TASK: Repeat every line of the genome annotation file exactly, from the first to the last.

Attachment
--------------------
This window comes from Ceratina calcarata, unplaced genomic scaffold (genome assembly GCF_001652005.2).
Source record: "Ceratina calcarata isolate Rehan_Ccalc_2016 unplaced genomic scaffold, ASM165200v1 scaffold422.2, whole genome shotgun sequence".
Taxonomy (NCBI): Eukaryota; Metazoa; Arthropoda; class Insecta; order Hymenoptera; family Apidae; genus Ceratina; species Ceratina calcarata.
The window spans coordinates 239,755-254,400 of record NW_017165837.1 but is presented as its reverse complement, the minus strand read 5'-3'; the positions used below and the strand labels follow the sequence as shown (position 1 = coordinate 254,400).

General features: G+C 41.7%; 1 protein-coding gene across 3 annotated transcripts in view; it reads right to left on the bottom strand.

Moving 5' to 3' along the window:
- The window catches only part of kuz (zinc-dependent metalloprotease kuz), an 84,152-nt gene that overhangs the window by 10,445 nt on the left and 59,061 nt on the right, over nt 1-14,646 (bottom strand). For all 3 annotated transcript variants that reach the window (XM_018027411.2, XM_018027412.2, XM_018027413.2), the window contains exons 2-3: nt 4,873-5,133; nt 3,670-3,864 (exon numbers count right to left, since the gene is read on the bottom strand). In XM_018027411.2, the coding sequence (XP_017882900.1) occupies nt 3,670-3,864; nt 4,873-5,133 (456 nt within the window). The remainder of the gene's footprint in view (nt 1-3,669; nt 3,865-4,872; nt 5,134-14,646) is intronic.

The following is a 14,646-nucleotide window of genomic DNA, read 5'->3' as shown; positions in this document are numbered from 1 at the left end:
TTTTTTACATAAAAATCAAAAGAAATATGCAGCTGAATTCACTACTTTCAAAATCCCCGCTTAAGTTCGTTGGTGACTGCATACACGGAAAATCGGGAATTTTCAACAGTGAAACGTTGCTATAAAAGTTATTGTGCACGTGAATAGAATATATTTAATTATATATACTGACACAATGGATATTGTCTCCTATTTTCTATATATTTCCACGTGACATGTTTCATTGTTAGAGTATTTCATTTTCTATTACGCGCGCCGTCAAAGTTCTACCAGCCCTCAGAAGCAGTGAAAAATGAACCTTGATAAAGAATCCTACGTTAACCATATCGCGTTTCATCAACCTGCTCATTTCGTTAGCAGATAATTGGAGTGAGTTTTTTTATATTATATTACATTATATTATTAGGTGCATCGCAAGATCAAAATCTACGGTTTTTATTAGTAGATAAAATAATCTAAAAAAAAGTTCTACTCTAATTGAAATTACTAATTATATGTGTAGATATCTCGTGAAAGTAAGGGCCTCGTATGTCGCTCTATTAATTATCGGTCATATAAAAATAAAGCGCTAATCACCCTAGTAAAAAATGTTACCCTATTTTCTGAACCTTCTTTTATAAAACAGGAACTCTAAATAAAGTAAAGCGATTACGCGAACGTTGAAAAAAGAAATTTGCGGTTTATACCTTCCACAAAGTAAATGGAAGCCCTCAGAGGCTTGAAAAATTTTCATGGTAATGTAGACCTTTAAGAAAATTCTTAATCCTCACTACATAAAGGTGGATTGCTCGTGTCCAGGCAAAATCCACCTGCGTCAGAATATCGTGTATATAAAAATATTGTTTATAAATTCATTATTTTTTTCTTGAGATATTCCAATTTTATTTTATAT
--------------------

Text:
This window comes from Ceratina calcarata, unplaced genomic scaffold (genome assembly GCF_001652005.2).
Source record: "Ceratina calcarata isolate Rehan_Ccalc_2016 unplaced genomic scaffold, ASM165200v1 scaffold422.2, whole genome shotgun sequence".
Taxonomy (NCBI): Eukaryota; Metazoa; Arthropoda; class Insecta; order Hymenoptera; family Apidae; genus Ceratina; species Ceratina calcarata.
The window spans coordinates 239,755-254,400 of record NW_017165837.1 but is presented as its reverse complement, the minus strand read 5'-3'; the positions used below and the strand labels follow the sequence as shown (position 1 = coordinate 254,400).

General features: G+C 41.7%; 1 protein-coding gene across 3 annotated transcripts in view; it reads right to left on the bottom strand.

Moving 5' to 3' along the window:
- The window catches only part of kuz (zinc-dependent metalloprotease kuz), an 84,152-nt gene that overhangs the window by 10,445 nt on the left and 59,061 nt on the right, over nt 1-14,646 (bottom strand). For all 3 annotated transcript variants that reach the window (XM_018027411.2, XM_018027412.2, XM_018027413.2), the window contains exons 2-3: nt 4,873-5,133; nt 3,670-3,864 (exon numbers count right to left, since the gene is read on the bottom strand). In XM_018027411.2, the coding sequence (XP_017882900.1) occupies nt 3,670-3,864; nt 4,873-5,133 (456 nt within the window). The remainder of the gene's footprint in view (nt 1-3,669; nt 3,865-4,872; nt 5,134-14,646) is intronic.

The following is a 14,646-nucleotide window of genomic DNA, read 5'->3' as shown; positions in this document are numbered from 1 at the left end:
TTTTTTACATAAAAATCAAAAGAAATATGCAGCTGAATTCACTACTTTCAAAATCCCCGCTTAAGTTCGTTGGTGACTGCATACACGGAAAATCGGGAATTTTCAACAGTGAAACGTTGCTATAAAAGTTATTGTGCACGTGAATAGAATATATTTAATTATATATACTGACACAATGGATATTGTCTCCTATTTTCTATATATTTCCACGTGACATGTTTCATTGTTAGAGTATTTCATTTTCTATTACGCGCGCCGTCAAAGTTCTACCAGCCCTCAGAAGCAGTGAAAAATGAACCTTGATAAAGAATCCTACGTTAACCATATCGCGTTTCATCAACCTGCTCATTTCGTTAGCAGATAATTGGAGTGAGTTTTTTTATATTATATTACATTATATTATTAGGTGCATCGCAAGATCAAAATCTACGGTTTTTATTAGTAGATAAAATAATCTAAAAAAAAGTTCTACTCTAATTGAAATTACTAATTATATGTGTAGATATCTCGTGAAAGTAAGGGCCTCGTATGTCGCTCTATTAATTATCGGTCATATAAAAATAAAGCGCTAATCACCCTAGTAAAAAATGTTACCCTATTTTCTGAACCTTCTTTTATAAAACAGGAACTCTAAATAAAGTAAAGCGATTACGCGAACGTTGAAAAAAGAAATTTGCGGTTTATACCTTCCACAAAGTAAATGGAAGCCCTCAGAGGCTTGAAAAATTTTCATGGTAATGTAGACCTTTAAGAAAATTCTTAATCCTCACTACATAAAGGTGGATTGCTCGTGTCCAGGCAAAATCCACCTGCGTCAGAATATCGTGTATATAAAAATATTGTTTATAAATTCATTATTTTTTTCTTGAGATATTCCAATTTTATTTTATAT